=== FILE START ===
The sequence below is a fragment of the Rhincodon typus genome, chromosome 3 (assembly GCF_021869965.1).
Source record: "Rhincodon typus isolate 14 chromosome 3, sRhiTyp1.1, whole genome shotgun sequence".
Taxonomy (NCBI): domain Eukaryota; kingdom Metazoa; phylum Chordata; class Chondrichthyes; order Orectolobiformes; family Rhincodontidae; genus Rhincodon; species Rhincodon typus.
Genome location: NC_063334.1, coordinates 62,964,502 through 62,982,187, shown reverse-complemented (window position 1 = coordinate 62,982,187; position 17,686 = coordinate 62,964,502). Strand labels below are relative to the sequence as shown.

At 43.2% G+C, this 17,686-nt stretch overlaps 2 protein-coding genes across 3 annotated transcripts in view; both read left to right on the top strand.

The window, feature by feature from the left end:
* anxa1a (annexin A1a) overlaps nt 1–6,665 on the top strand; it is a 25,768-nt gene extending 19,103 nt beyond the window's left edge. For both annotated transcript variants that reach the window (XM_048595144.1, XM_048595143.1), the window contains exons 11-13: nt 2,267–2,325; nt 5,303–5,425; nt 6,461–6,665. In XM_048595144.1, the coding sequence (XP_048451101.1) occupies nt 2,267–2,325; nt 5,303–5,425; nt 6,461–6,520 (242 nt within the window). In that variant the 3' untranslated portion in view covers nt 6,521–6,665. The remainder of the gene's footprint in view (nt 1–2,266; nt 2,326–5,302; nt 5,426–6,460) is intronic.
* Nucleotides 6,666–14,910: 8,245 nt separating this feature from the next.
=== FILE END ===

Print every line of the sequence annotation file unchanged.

The sequence below is a fragment of the Rhincodon typus genome, chromosome 3 (assembly GCF_021869965.1).
Source record: "Rhincodon typus isolate 14 chromosome 3, sRhiTyp1.1, whole genome shotgun sequence".
Taxonomy (NCBI): domain Eukaryota; kingdom Metazoa; phylum Chordata; class Chondrichthyes; order Orectolobiformes; family Rhincodontidae; genus Rhincodon; species Rhincodon typus.
Genome location: NC_063334.1, coordinates 62,964,502 through 62,982,187, shown reverse-complemented (window position 1 = coordinate 62,982,187; position 17,686 = coordinate 62,964,502). Strand labels below are relative to the sequence as shown.

At 43.2% G+C, this 17,686-nt stretch overlaps 2 protein-coding genes across 3 annotated transcripts in view; both read left to right on the top strand.

The window, feature by feature from the left end:
* anxa1a (annexin A1a) overlaps nt 1–6,665 on the top strand; it is a 25,768-nt gene extending 19,103 nt beyond the window's left edge. For both annotated transcript variants that reach the window (XM_048595144.1, XM_048595143.1), the window contains exons 11-13: nt 2,267–2,325; nt 5,303–5,425; nt 6,461–6,665. In XM_048595144.1, the coding sequence (XP_048451101.1) occupies nt 2,267–2,325; nt 5,303–5,425; nt 6,461–6,520 (242 nt within the window). In that variant the 3' untranslated portion in view covers nt 6,521–6,665. The remainder of the gene's footprint in view (nt 1–2,266; nt 2,326–5,302; nt 5,426–6,460) is intronic.
* Nucleotides 6,666–14,910: 8,245 nt separating this feature from the next.